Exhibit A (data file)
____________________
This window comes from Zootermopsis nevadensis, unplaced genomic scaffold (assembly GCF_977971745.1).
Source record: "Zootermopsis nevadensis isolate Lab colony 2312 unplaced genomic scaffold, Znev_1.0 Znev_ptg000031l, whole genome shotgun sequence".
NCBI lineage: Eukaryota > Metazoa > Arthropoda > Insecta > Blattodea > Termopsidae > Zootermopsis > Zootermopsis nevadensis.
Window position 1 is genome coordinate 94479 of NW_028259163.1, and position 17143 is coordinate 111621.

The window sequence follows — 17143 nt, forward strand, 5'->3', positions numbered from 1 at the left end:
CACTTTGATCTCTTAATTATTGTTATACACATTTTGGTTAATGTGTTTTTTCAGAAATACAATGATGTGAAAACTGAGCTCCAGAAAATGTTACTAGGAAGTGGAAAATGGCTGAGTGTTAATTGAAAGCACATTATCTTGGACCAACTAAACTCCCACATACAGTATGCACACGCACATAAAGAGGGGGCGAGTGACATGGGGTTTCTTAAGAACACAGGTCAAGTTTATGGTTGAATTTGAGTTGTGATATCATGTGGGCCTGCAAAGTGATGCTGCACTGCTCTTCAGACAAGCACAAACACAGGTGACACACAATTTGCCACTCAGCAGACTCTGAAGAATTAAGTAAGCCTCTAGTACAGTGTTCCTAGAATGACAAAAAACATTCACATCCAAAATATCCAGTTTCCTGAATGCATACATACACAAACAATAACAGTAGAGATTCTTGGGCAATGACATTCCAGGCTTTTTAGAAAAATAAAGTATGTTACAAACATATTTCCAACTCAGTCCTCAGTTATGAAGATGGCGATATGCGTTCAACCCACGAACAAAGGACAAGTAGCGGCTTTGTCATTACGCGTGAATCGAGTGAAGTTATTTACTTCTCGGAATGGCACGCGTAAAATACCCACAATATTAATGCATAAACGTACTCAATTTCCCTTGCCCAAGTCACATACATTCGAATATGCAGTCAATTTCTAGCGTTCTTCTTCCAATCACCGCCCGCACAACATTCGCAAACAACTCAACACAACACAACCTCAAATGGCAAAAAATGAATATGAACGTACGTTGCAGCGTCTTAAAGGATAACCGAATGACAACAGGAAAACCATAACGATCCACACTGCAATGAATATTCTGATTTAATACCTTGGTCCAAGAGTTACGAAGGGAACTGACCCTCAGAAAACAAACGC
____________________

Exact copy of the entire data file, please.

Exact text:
This window comes from Zootermopsis nevadensis, unplaced genomic scaffold (assembly GCF_977971745.1).
Source record: "Zootermopsis nevadensis isolate Lab colony 2312 unplaced genomic scaffold, Znev_1.0 Znev_ptg000031l, whole genome shotgun sequence".
NCBI lineage: Eukaryota > Metazoa > Arthropoda > Insecta > Blattodea > Termopsidae > Zootermopsis > Zootermopsis nevadensis.
Window position 1 is genome coordinate 94479 of NW_028259163.1, and position 17143 is coordinate 111621.

The window sequence follows — 17143 nt, forward strand, 5'->3', positions numbered from 1 at the left end:
CACTTTGATCTCTTAATTATTGTTATACACATTTTGGTTAATGTGTTTTTTCAGAAATACAATGATGTGAAAACTGAGCTCCAGAAAATGTTACTAGGAAGTGGAAAATGGCTGAGTGTTAATTGAAAGCACATTATCTTGGACCAACTAAACTCCCACATACAGTATGCACACGCACATAAAGAGGGGGCGAGTGACATGGGGTTTCTTAAGAACACAGGTCAAGTTTATGGTTGAATTTGAGTTGTGATATCATGTGGGCCTGCAAAGTGATGCTGCACTGCTCTTCAGACAAGCACAAACACAGGTGACACACAATTTGCCACTCAGCAGACTCTGAAGAATTAAGTAAGCCTCTAGTACAGTGTTCCTAGAATGACAAAAAACATTCACATCCAAAATATCCAGTTTCCTGAATGCATACATACACAAACAATAACAGTAGAGATTCTTGGGCAATGACATTCCAGGCTTTTTAGAAAAATAAAGTATGTTACAAACATATTTCCAACTCAGTCCTCAGTTATGAAGATGGCGATATGCGTTCAACCCACGAACAAAGGACAAGTAGCGGCTTTGTCATTACGCGTGAATCGAGTGAAGTTATTTACTTCTCGGAATGGCACGCGTAAAATACCCACAATATTAATGCATAAACGTACTCAATTTCCCTTGCCCAAGTCACATACATTCGAATATGCAGTCAATTTCTAGCGTTCTTCTTCCAATCACCGCCCGCACAACATTCGCAAACAACTCAACACAACACAACCTCAAATGGCAAAAAATGAATATGAACGTACGTTGCAGCGTCTTAAAGGATAACCGAATGACAACAGGAAAACCATAACGATCCACACTGCAATGAATATTCTGATTTAATACCTTGGTCCAAGAGTTACGAAGGGAACTGACCCTCAGAAAACAAACGC